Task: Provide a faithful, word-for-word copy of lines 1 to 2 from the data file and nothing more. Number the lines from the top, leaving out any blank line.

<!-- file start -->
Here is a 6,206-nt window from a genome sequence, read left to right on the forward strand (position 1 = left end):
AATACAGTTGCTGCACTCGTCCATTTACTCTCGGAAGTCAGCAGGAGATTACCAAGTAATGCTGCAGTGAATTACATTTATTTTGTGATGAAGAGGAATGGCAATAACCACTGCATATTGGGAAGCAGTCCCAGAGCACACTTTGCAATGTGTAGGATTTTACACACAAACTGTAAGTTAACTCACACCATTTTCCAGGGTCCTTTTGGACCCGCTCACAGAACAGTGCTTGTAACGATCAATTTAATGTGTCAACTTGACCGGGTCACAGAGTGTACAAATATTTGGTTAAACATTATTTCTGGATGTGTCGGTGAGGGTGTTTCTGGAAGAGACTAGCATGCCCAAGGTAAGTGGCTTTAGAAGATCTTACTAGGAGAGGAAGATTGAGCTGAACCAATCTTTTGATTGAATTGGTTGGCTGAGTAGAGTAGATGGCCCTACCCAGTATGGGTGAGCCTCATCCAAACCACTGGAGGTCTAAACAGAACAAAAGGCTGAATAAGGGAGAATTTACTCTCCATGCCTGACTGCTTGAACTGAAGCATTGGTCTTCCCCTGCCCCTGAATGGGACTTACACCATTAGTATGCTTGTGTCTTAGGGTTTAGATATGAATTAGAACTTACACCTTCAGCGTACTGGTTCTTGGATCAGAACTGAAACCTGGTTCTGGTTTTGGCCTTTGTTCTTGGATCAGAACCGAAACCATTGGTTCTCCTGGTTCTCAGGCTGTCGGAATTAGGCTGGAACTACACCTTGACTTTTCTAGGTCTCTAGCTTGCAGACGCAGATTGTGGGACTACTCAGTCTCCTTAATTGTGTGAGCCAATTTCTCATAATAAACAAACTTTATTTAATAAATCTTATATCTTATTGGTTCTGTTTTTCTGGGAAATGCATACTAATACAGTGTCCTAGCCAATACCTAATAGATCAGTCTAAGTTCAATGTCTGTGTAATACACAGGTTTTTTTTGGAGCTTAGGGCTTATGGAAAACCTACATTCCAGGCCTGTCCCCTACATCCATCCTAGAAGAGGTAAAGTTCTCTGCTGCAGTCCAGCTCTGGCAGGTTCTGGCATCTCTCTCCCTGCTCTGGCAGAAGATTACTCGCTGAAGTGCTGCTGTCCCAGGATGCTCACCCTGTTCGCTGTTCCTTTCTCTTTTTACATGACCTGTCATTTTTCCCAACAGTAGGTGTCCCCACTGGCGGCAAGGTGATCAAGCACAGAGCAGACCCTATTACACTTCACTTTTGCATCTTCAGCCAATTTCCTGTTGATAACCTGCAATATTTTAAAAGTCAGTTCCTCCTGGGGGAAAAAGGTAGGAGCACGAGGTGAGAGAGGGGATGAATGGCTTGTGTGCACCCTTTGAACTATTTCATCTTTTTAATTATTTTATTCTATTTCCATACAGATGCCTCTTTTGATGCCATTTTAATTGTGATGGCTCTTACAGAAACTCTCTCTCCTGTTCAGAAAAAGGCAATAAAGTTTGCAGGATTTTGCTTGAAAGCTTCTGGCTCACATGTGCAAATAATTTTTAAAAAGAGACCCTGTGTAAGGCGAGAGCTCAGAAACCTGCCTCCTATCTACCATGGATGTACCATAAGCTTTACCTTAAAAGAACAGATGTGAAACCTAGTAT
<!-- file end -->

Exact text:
Here is a 6,206-nt window from a genome sequence, read left to right on the forward strand (position 1 = left end):
AATACAGTTGCTGCACTCGTCCATTTACTCTCGGAAGTCAGCAGGAGATTACCAAGTAATGCTGCAGTGAATTACATTTATTTTGTGATGAAGAGGAATGGCAATAACCACTGCATATTGGGAAGCAGTCCCAGAGCACACTTTGCAATGTGTAGGATTTTACACACAAACTGTAAGTTAACTCACACCATTTTCCAGGGTCCTTTTGGACCCGCTCACAGAACAGTGCTTGTAACGATCAATTTAATGTGTCAACTTGACCGGGTCACAGAGTGTACAAATATTTGGTTAAACATTATTTCTGGATGTGTCGGTGAGGGTGTTTCTGGAAGAGACTAGCATGCCCAAGGTAAGTGGCTTTAGAAGATCTTACTAGGAGAGGAAGATTGAGCTGAACCAATCTTTTGATTGAATTGGTTGGCTGAGTAGAGTAGATGGCCCTACCCAGTATGGGTGAGCCTCATCCAAACCACTGGAGGTCTAAACAGAACAAAAGGCTGAATAAGGGAGAATTTACTCTCCATGCCTGACTGCTTGAACTGAAGCATTGGTCTTCCCCTGCCCCTGAATGGGACTTACACCATTAGTATGCTTGTGTCTTAGGGTTTAGATATGAATTAGAACTTACACCTTCAGCGTACTGGTTCTTGGATCAGAACTGAAACCTGGTTCTGGTTTTGGCCTTTGTTCTTGGATCAGAACCGAAACCATTGGTTCTCCTGGTTCTCAGGCTGTCGGAATTAGGCTGGAACTACACCTTGACTTTTCTAGGTCTCTAGCTTGCAGACGCAGATTGTGGGACTACTCAGTCTCCTTAATTGTGTGAGCCAATTTCTCATAATAAACAAACTTTATTTAATAAATCTTATATCTTATTGGTTCTGTTTTTCTGGGAAATGCATACTAATACAGTGTCCTAGCCAATACCTAATAGATCAGTCTAAGTTCAATGTCTGTGTAATACACAGGTTTTTTTTGGAGCTTAGGGCTTATGGAAAACCTACATTCCAGGCCTGTCCCCTACATCCATCCTAGAAGAGGTAAAGTTCTCTGCTGCAGTCCAGCTCTGGCAGGTTCTGGCATCTCTCTCCCTGCTCTGGCAGAAGATTACTCGCTGAAGTGCTGCTGTCCCAGGATGCTCACCCTGTTCGCTGTTCCTTTCTCTTTTTACATGACCTGTCATTTTTCCCAACAGTAGGTGTCCCCACTGGCGGCAAGGTGATCAAGCACAGAGCAGACCCTATTACACTTCACTTTTGCATCTTCAGCCAATTTCCTGTTGATAACCTGCAATATTTTAAAAGTCAGTTCCTCCTGGGGGAAAAAGGTAGGAGCACGAGGTGAGAGAGGGGATGAATGGCTTGTGTGCACCCTTTGAACTATTTCATCTTTTTAATTATTTTATTCTATTTCCATACAGATGCCTCTTTTGATGCCATTTTAATTGTGATGGCTCTTACAGAAACTCTCTCTCCTGTTCAGAAAAAGGCAATAAAGTTTGCAGGATTTTGCTTGAAAGCTTCTGGCTCACATGTGCAAATAATTTTTAAAAAGAGACCCTGTGTAAGGCGAGAGCTCAGAAACCTGCCTCCTATCTACCATGGATGTACCATAAGCTTTACCTTAAAAGAACAGATGTGAAACCTAGTAT